By Kara Sherrer
While a GMAT or GRE score has long been a non-negotiable part of the b-school application, both students and admission officers found themselves navigating an unprecedented situation earlier this year as testing centers shut down around the world. Many business schools, Vanderbilt included, automatically waived test score requirements for the last round of applications in the spring.
The situation has continued to evolve, and now many testing centers are re-opening. In addition, the GMAT and the GRE can be taken online in the safety of candidates’ homes. Finally, some schools (including Vanderbilt) are offering test score waivers, either automatically or by application. To help prospective students navigate their test options in the age of coronavirus, we talked with the MBA Admissions and Recruiting team to get answers to common FAQs.
Are in person and online exam scores weighed equally?
Applicants worried that their online scores will count against them in some way can put those concerns to rest: at Vanderbilt Business School, exams taken in person and online are given equal consideration. If students want to showcase their recent quantitative and academic skills but aren’t comfortable taking the exam in person at a testing center, they should absolutely consider completing it online instead.
“We definitely do not penalize a candidate for taking the GMAT online versus taking it in person,” said Bailey McChesney, Senior Associate Director of MBA Admissions. “We are trying to be as flexible as possible with candidates and recognizing that candidates are really facing challenges that maybe we’ve never faced before.”
I’m interested in getting a test score waiver. What’s the process for that?
The process for getting a test score waiver varies from school to school, so check with your admissions representatives to see if they offer a test score waiver and how you can go about getting one. At Vanderbilt Business, waiver requests are considered on a case-by-case basis. Applicants who are interested in a GMAT/GRE waiver must start an application, then complete the test waiver request form and upload supporting documentation.
Applicants who demonstrate multiple examples of academic and professional accomplishment are more likely to receive a waiver. Applicants should also keep in mind that Vanderbilt Business can’t retroactively offer a GMAT/GRE test waiver if you have already submitted GMAT or GRE test scores to the school.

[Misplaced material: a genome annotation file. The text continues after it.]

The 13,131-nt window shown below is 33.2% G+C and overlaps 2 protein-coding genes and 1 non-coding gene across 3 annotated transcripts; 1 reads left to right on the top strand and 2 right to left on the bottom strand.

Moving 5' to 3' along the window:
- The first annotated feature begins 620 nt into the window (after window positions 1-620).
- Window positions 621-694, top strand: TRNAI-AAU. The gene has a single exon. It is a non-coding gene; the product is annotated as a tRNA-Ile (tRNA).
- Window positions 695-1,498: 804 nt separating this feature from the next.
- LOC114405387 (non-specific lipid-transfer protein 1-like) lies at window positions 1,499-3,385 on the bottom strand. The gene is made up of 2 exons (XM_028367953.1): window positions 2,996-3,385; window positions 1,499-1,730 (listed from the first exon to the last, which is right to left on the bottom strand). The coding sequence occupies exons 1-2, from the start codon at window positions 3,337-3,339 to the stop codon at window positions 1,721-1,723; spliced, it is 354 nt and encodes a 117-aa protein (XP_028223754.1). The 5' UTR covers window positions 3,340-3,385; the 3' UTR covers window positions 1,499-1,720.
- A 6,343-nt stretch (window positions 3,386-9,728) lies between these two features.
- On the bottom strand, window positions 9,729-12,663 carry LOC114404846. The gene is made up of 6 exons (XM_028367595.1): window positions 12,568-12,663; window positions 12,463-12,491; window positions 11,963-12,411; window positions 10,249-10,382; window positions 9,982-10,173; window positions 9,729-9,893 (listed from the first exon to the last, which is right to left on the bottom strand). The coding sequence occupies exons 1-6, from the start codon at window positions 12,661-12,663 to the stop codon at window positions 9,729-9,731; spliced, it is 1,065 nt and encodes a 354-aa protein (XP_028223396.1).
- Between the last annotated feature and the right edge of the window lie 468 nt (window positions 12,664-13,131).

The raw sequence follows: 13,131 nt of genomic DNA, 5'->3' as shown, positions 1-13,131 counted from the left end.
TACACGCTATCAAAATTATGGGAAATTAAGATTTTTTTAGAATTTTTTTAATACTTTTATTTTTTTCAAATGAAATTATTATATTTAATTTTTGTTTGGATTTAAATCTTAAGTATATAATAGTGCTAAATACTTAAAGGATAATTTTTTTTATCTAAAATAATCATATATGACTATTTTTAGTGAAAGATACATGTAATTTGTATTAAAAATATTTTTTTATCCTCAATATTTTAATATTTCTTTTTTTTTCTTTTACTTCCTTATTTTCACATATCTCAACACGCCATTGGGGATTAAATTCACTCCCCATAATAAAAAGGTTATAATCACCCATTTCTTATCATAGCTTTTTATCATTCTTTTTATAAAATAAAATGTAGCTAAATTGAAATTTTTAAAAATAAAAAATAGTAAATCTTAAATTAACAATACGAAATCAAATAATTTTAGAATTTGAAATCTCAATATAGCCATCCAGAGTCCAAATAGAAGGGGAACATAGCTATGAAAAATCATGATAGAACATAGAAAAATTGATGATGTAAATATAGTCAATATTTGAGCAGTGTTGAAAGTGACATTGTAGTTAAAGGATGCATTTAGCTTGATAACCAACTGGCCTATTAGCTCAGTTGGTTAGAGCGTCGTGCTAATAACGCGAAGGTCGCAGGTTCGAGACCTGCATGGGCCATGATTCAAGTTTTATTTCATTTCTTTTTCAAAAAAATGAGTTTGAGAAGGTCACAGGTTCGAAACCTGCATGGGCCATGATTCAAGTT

“Once candidates submit their scores to a school, the school can’t not consider that information,” said Rob Schickler, Associate Director of Recruiting and Admissions. “Candidates should look at the class profile and the average standardized test scores of schools that they’re hoping to apply to, both in terms of trying to learn what targeted score to aim for and also how their standardized test score compares relative to the average applicant.”
Why are test scores so important?
The business school curriculum is rigorous, and candidates need a lot of academic skill, especially quantitative, to succeed. Performance on the GMAT is highly correlated with performance during the first year of business school. In addition, many business school applications have been in the workforce for at least a few years, so their college transcript may no longer be a good measure of their current skill level.
“When you start out on the program in Mod I and Mod II (the Mod system runs very similar to the quarter system), especially Mod I, it’s really heavy with quantitative courses like accounting and finance and statistics. We want to have students who are coming into the program that we feel can really handle the coursework. At the end of the day, we want to set you up for success,” said Mckenzie Mulligan, Assistant Director of Recruiting & Admissions.
What do you all consider in place of a GMAT or GRE score?
The Vanderbilt Business admissions team is carefully considering each candidate’s whole application to get a sense of their academic and quantitative potential. Examples of relevant quantitative success include, but are not limited to:
- strong performance in previous quantitative and analytical coursework at the undergraduate or graduate level,
- five or more years of professional work experience with proven analytical experience, and
- earning a CPA or CFA certification or additional professional certification.
“Our goal is always to evaluate the full potential of the candidate through their overall application. Even though candidates may not have the chance to take the GMAT/GRE, we are very thoughtful about evaluating their academic potential in other ways,” McChesney said.
I’ve taken tests that aren’t the GMAT or GRE. Can I submit those scores?
Vanderbilt Business School is allowing candidates to submit supplemental scores from other tests the applicant may have taken; for example, the CPA or CFA exam, a Six Sigma certification test, or the LSAT. Generally speaking, the more recent and the more quantitative the test, the better. So while applicants can submit their ACT or SAT scores from their college applications, if those tests are a decade old, that won’t tell the admissions counsel much about the applicant’s current skill level.
“Like with the undergrad transcript, it’s usually been a while since you’ve (taken those tests),” Mulligan said. “(We want) test scores to give a recent and accurate portrayal of whether or not we feel like you can come into the program and be successful.”
If you still have questions about taking the GMAT or GRE or getting a test score waiver, contact your admissions representative at the school(s) you want to apply to. The Vanderbilt MBA Recruiting & Admissions office can be reached by email at email@example.com.